Hugh Thomas, the only other Briton to have filled this role, made about 18 trips to Seoul where he designed the excellent cross-country fences for the 1988 Games. He found the experience both daunting and exciting.
"The Olympics are normally held on new sites and you only have one chance to get it right," Thomas said. "So it will be quite a challenge for Mike, but I'm sure he'll do a very good job."
Etherington-Smith, a former competitor, has vast experience of designing courses on both sides of the Atlantic and in Australia, where he took over at the Fairbridge event in 1995. At home, he has been responsible for the courses at Blenheim Palace since the first three-day event was held there in 1990.
"Blenheim was a virgin site, as it were. I had to decide where every single thing would go," he said. The experience should stand him in good stead as he surveys the hilly virgin site for the 2000 Olympics.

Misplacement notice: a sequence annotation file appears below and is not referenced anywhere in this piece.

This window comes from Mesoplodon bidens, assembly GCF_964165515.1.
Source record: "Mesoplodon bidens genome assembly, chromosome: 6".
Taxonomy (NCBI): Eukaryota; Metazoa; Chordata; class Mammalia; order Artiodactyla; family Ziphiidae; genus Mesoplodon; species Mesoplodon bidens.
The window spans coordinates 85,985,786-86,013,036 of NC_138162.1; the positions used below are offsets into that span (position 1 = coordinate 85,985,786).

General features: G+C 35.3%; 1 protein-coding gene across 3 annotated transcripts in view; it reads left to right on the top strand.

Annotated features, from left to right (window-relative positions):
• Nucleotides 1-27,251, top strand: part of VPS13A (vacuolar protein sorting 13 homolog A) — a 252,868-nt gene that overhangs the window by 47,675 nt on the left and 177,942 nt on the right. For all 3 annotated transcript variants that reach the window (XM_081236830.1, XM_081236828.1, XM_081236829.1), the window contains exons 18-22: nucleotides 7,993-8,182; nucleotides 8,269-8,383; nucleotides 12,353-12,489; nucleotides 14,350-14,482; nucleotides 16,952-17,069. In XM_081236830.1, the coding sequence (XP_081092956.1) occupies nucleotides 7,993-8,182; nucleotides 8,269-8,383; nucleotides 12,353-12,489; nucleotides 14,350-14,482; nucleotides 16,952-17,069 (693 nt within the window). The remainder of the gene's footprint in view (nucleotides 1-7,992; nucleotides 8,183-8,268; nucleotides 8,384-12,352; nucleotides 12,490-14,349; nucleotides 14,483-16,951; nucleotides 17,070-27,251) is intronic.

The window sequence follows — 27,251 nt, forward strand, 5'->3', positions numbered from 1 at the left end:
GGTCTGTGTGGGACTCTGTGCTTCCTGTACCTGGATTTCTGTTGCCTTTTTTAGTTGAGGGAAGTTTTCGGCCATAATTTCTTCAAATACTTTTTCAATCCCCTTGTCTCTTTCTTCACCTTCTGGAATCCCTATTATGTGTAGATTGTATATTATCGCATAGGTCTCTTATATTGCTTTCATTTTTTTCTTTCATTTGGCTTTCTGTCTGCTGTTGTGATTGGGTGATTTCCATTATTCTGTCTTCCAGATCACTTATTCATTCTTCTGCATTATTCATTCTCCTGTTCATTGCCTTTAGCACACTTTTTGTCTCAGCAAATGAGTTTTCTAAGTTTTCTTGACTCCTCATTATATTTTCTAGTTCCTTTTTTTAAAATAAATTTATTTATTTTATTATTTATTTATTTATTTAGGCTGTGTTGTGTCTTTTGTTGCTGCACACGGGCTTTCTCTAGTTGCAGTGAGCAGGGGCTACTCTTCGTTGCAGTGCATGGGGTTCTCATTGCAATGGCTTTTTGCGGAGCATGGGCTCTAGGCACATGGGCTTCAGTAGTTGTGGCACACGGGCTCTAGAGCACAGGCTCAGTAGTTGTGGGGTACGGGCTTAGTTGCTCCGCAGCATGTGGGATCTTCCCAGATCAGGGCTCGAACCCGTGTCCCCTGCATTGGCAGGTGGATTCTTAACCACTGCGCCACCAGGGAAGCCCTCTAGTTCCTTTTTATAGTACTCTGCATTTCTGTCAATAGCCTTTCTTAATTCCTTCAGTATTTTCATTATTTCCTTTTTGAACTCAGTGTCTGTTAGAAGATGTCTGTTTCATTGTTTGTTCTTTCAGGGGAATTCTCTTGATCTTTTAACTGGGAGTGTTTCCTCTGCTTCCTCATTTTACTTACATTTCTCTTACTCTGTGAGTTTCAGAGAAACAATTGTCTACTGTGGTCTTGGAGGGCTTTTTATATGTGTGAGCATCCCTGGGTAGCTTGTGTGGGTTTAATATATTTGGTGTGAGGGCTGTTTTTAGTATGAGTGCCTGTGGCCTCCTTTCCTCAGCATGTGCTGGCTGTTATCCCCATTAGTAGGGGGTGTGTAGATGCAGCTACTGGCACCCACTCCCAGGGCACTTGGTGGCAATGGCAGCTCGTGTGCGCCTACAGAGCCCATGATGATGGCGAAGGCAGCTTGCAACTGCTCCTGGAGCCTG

As in Atlanta, where separate team and individual contests were held for the first time, two different courses will be required. That increases the workload, but unlike Thomas in South Korea, he will at least be working with people who know something about the sport. As an additional advantage, the course builders will include two Englishmen - Alan Willis and his son, James.
Alan Willis began building fences at Badminton (where Thomas is now director and course designer) back in 1966 and he is now a well-respected master of his craft. Etherington-Smith will gladly rely on his support and expertise as he faces his greatest challenge to date.